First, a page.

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RE: [taigtools] Re: Home switches, was Adding limit switches

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  • Bertho Boman
    Home, or reference, or 0,0,0 can be just different names with or without a calculated offset. I completely fail to understand why you state that a switch
    Message 1 of 22 , Oct 5, 2008
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      Home, or reference, or 0,0,0 can be just different names with or without a
      calculated offset.



      I completely fail to understand why you state that a switch cannot be
      accurate. Various home sensors are normally used. Here is an example of a
      very accurate switch, much better than the mill itself:

      http://www.vinland.com/Opto-Interrupter.html



      Even a regular micro switch is surprisingly accurate.

      Bertho



      From: Will Schmit Sent: Sunday, October 05, 2008 17:47
      I think it is important to realize that 0,0,0 (origin) and "home" are
      different concepts.


      The wild idea that a switch could reliably tell the machine that it has
      arrived at any specific location is folly.
      The idea that it is telling the software that the tool is "out of the way"
      is more realistic. The best switch will never be repeatable.





      [Non-text portions of this message have been removed]
    • Will Schmit
      Thanks Bertho. I have used them in the past, as encoder counters for focusing tapes in a huge camera I was working on. As you noted, they failed with the least
      Message 2 of 22 , Oct 6, 2008
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        Thanks Bertho.
        I have used them in the past, as encoder counters for focusing tapes in a huge camera I was working on.
        As you noted, they failed with the least dust they go south.
        I stand corrected.



        ----- Original Message ----
        From: Bertho Boman <boman01@...>
        To: taigtools@yahoogroups.com
        Sent: Sunday, October 5, 2008 4:39:43 PM
        Subject: RE: [taigtools] Re: Home switches, was Adding limit switches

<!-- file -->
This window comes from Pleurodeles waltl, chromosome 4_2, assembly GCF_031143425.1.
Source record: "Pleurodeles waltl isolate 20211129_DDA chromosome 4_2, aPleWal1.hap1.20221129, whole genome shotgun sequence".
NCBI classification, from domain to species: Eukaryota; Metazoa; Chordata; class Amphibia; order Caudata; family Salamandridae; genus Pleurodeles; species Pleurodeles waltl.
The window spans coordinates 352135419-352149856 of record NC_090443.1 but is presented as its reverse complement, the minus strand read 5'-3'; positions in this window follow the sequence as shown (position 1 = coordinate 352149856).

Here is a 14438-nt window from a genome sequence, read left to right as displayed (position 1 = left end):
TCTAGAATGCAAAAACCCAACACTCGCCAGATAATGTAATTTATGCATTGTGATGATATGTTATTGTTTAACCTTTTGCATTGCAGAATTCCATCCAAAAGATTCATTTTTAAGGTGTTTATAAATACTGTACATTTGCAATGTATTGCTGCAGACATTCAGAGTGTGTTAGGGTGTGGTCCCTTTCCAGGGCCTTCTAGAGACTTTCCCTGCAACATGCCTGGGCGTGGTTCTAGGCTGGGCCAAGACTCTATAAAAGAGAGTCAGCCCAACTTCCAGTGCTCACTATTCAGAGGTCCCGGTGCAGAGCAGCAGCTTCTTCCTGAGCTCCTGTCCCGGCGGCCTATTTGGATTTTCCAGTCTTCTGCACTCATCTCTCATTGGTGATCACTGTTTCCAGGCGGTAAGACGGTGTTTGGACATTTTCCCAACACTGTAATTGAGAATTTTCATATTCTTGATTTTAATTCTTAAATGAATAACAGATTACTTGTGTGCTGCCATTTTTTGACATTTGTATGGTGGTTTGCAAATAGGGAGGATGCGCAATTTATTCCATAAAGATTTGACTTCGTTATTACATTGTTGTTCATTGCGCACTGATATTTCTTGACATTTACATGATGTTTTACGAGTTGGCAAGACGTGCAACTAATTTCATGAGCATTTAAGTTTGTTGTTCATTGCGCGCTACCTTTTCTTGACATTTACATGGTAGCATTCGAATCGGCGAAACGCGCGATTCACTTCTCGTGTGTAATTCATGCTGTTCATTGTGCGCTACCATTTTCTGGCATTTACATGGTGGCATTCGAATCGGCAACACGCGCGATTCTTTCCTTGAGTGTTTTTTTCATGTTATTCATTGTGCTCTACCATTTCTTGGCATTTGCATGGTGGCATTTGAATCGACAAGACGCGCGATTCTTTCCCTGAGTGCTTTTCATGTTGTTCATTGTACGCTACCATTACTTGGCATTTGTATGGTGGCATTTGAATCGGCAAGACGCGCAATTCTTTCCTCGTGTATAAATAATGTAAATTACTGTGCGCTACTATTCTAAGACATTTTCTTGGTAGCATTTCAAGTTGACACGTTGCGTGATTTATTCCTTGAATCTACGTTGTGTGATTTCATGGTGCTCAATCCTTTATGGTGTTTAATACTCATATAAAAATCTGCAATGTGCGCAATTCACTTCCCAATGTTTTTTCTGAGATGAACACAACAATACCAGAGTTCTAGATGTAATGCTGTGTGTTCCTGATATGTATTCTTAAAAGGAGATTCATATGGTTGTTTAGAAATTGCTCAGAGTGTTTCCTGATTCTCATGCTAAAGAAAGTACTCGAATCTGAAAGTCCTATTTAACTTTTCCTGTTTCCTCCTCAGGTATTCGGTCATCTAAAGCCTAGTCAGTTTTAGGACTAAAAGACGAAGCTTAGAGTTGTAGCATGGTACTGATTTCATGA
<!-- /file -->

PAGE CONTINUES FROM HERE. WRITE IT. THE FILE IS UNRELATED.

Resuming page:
Home, or reference, or 0,0,0 can be just different names with or without a
        calculated offset.

        I completely fail to understand why you state that a switch cannot be
        accurate. Various home sensors are normally used. Here is an example of a
        very accurate switch, much better than the mill itself:

        http://www.vinland com/Opto- Interrupter. html

        Even a regular micro switch is surprisingly accurate.

        Bertho

        From: Will Schmit Sent: Sunday, October 05, 2008 17:47
        I think it is important to realize that 0,0,0 (origin) and "home" are
        different concepts.

        The wild idea that a switch could reliably tell the machine that it has
        arrived at any specific location is folly.
        The idea that it is telling the software that the tool is "out of the way"
        is more realistic. The best switch will never be repeatable.

        [Non-text portions of this message have been removed]



        [Non-text portions of this message have been removed]
      • Keith Bucklitch
        Thanks Guys for the informative comments recently posted. I need to sit down and read through them to determine the best way to proceed from here. Just one
        Message 3 of 22 , Oct 6, 2008
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          Thanks Guys for the informative comments recently posted. I need to
          sit down and read through them to determine the best way to proceed
          from here.

          Just one point I am still unclear about. No one has answered my